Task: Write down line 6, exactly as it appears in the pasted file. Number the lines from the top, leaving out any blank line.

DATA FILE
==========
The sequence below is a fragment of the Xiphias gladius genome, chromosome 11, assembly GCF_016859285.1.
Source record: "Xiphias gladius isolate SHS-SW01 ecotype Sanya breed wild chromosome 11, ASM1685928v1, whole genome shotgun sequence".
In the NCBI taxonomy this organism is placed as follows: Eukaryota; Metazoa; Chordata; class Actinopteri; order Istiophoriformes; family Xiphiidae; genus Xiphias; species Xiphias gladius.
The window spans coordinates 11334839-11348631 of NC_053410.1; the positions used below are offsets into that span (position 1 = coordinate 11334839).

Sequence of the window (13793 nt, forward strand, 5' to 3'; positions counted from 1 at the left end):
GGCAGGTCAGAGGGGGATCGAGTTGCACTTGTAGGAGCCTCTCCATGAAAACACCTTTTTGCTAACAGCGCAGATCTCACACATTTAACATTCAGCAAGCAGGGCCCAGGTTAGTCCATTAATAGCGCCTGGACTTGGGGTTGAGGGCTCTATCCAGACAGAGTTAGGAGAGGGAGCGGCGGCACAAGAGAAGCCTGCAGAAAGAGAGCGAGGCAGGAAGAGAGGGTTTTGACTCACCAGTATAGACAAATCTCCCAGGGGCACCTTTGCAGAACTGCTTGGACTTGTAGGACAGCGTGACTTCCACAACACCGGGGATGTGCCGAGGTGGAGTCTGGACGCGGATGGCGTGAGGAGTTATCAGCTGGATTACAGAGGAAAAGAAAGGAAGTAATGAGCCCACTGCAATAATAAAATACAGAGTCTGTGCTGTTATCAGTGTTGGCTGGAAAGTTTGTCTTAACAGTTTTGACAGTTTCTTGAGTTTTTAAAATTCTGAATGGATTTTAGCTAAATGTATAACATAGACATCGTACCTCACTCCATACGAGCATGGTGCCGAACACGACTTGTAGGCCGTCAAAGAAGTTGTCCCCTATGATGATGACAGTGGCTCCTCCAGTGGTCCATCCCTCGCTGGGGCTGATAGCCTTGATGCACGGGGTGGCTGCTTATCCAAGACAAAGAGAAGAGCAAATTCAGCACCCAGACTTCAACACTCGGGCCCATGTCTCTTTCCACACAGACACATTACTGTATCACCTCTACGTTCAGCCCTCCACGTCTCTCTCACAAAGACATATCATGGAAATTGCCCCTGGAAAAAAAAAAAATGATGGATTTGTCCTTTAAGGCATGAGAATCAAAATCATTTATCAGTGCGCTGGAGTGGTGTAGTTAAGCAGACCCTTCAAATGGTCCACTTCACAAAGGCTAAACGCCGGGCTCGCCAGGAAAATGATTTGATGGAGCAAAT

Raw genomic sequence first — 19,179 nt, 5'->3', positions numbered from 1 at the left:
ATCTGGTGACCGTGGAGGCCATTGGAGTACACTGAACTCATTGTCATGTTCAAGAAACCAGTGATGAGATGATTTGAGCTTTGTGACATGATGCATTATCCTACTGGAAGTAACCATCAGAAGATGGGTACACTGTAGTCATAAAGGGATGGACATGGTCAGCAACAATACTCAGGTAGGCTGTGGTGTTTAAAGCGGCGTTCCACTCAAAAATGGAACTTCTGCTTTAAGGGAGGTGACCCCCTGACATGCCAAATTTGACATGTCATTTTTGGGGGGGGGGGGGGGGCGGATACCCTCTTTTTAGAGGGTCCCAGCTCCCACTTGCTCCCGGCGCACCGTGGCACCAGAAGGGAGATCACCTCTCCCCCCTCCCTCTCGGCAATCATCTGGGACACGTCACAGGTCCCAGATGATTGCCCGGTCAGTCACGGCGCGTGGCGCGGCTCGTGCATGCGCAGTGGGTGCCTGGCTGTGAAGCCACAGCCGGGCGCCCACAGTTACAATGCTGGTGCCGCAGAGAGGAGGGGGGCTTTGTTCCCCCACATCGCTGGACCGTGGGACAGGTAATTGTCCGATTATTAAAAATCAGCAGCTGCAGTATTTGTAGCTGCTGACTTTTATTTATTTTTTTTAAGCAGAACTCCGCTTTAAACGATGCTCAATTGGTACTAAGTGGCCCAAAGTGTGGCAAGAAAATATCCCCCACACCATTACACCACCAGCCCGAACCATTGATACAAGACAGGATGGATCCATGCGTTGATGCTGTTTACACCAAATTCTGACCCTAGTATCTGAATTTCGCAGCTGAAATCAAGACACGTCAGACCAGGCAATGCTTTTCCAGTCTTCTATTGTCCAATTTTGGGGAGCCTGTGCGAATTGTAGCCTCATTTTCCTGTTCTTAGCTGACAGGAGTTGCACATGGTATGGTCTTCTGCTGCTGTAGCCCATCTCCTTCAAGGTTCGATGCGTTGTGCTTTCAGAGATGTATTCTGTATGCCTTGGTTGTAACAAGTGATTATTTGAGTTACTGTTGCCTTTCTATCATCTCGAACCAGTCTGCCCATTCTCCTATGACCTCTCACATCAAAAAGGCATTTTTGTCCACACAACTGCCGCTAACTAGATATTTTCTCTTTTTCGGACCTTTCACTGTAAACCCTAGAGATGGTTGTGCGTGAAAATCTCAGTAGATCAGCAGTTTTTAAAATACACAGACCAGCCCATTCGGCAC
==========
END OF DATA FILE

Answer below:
GGCAGGTCAGAGGGGGATCGAGTTGCACTTGTAGGAGCCTCTCCATGAAAACACCTTTTTGCTAACAGCGCAGATCTCACACATTTAACATTCAGCAAGCAGGGCCCAGGTTAGTCCATTAATAGCGCCTGGACTTGGGGTTGAGGGCTCTATCCAGACAGAGTTAGGAGAGGGAGCGGCGGCACAAGAGAAGCCTGCAGAAAGAGAGCGAGGCAGGAAGAGAGGGTTTTGACTCACCAGTATAGACAAATCTCCCAGGGGCACCTTTGCAGAACTGCTTGGACTTGTAGGACAGCGTGACTTCCACAACACCGGGGATGTGCCGAGGTGGAGTCTGGACGCGGATGGCGTGAGGAGTTATCAGCTGGATTACAGAGGAAAAGAAAGGAAGTAATGAGCCCACTGCAATAATAAAATACAGAGTCTGTGCTGTTATCAGTGTTGGCTGGAAAGTTTGTCTTAACAGTTTTGACAGTTTCTTGAGTTTTTAAAATTCTGAATGGATTTTAGCTAAATGTATAACATAGACATCGTACCTCACTCCATACGAGCATGGTGCCGAACACGACTTGTAGGCCGTCAAAGAAGTTGTCCCCTATGATGATGACAGTGGCTCCTCCAGTGGTCCATCCCTCGCTGGGGCTGATAGCCTTGATGCACGGGGTGGCTGCTTATCCAAGACAAAGAGAAGAGCAAATTCAGCACCCAGACTTCAACACTCGGGCCCATGTCTCTTTCCACACAGACACATTACTGTATCACCTCTACGTTCAGCCCTCCACGTCTCTCTCACAAAGACATATCATGGAAATTGCCCCTGGAAAAAAAAAAAATGATGGATTTGTCCTTTAAGGCATGAGAATCAAAATCATTTATCAGTGCGCTGGAGTGGTGTAGTTAAGCAGACCCTTCAAATGGTCCACTTCACAAAGGCTAAACGCCGGGCTCGCCAGGAAAATGATTTGATGGAGCAAAT